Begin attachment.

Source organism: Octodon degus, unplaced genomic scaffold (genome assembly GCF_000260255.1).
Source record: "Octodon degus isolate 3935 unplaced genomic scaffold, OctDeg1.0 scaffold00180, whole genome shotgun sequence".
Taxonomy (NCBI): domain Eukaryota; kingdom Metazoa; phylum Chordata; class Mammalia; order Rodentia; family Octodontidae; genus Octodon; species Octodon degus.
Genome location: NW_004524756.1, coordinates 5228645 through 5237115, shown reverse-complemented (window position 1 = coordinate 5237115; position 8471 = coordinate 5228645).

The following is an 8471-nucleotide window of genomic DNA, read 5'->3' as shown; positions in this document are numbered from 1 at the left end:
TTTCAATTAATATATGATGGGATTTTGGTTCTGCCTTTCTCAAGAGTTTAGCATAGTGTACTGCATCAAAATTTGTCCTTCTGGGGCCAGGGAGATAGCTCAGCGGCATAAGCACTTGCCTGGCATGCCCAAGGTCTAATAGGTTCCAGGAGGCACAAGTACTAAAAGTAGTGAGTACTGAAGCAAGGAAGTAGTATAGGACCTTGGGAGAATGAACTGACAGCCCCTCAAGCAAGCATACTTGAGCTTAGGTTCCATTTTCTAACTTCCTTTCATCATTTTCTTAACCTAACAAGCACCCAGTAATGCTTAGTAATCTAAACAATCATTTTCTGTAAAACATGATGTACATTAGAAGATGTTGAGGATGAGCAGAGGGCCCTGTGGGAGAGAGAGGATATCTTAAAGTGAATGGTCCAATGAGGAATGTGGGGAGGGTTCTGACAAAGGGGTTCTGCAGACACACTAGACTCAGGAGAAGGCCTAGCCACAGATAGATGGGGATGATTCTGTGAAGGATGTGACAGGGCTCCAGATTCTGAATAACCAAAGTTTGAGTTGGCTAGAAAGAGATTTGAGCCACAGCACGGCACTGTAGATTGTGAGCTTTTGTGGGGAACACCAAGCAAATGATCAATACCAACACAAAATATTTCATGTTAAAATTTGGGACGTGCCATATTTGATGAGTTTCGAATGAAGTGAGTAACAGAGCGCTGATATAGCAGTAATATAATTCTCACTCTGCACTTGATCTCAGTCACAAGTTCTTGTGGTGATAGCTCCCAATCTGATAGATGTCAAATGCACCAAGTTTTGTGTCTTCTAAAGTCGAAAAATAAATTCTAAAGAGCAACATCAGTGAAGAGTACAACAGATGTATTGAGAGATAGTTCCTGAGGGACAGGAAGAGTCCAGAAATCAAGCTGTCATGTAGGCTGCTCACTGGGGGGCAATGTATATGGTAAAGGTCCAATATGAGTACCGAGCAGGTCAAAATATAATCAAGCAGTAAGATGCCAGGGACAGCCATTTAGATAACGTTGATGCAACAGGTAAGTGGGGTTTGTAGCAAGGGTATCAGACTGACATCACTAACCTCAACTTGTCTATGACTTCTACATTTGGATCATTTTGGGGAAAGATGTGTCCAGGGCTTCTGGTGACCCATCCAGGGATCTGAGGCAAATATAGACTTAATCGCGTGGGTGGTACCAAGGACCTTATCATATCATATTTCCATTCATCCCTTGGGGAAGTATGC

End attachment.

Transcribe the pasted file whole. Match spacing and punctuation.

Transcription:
Source organism: Octodon degus, unplaced genomic scaffold (genome assembly GCF_000260255.1).
Source record: "Octodon degus isolate 3935 unplaced genomic scaffold, OctDeg1.0 scaffold00180, whole genome shotgun sequence".
Taxonomy (NCBI): domain Eukaryota; kingdom Metazoa; phylum Chordata; class Mammalia; order Rodentia; family Octodontidae; genus Octodon; species Octodon degus.
Genome location: NW_004524756.1, coordinates 5228645 through 5237115, shown reverse-complemented (window position 1 = coordinate 5237115; position 8471 = coordinate 5228645).

The following is an 8471-nucleotide window of genomic DNA, read 5'->3' as shown; positions in this document are numbered from 1 at the left end:
TTTCAATTAATATATGATGGGATTTTGGTTCTGCCTTTCTCAAGAGTTTAGCATAGTGTACTGCATCAAAATTTGTCCTTCTGGGGCCAGGGAGATAGCTCAGCGGCATAAGCACTTGCCTGGCATGCCCAAGGTCTAATAGGTTCCAGGAGGCACAAGTACTAAAAGTAGTGAGTACTGAAGCAAGGAAGTAGTATAGGACCTTGGGAGAATGAACTGACAGCCCCTCAAGCAAGCATACTTGAGCTTAGGTTCCATTTTCTAACTTCCTTTCATCATTTTCTTAACCTAACAAGCACCCAGTAATGCTTAGTAATCTAAACAATCATTTTCTGTAAAACATGATGTACATTAGAAGATGTTGAGGATGAGCAGAGGGCCCTGTGGGAGAGAGAGGATATCTTAAAGTGAATGGTCCAATGAGGAATGTGGGGAGGGTTCTGACAAAGGGGTTCTGCAGACACACTAGACTCAGGAGAAGGCCTAGCCACAGATAGATGGGGATGATTCTGTGAAGGATGTGACAGGGCTCCAGATTCTGAATAACCAAAGTTTGAGTTGGCTAGAAAGAGATTTGAGCCACAGCACGGCACTGTAGATTGTGAGCTTTTGTGGGGAACACCAAGCAAATGATCAATACCAACACAAAATATTTCATGTTAAAATTTGGGACGTGCCATATTTGATGAGTTTCGAATGAAGTGAGTAACAGAGCGCTGATATAGCAGTAATATAATTCTCACTCTGCACTTGATCTCAGTCACAAGTTCTTGTGGTGATAGCTCCCAATCTGATAGATGTCAAATGCACCAAGTTTTGTGTCTTCTAAAGTCGAAAAATAAATTCTAAAGAGCAACATCAGTGAAGAGTACAACAGATGTATTGAGAGATAGTTCCTGAGGGACAGGAAGAGTCCAGAAATCAAGCTGTCATGTAGGCTGCTCACTGGGGGGCAATGTATATGGTAAAGGTCCAATATGAGTACCGAGCAGGTCAAAATATAATCAAGCAGTAAGATGCCAGGGACAGCCATTTAGATAACGTTGATGCAACAGGTAAGTGGGGTTTGTAGCAAGGGTATCAGACTGACATCACTAACCTCAACTTGTCTATGACTTCTACATTTGGATCATTTTGGGGAAAGATGTGTCCAGGGCTTCTGGTGACCCATCCAGGGATCTGAGGCAAATATAGACTTAATCGCGTGGGTGGTACCAAGGACCTTATCATATCATATTTCCATTCATCCCTTGGGGAAGTATGC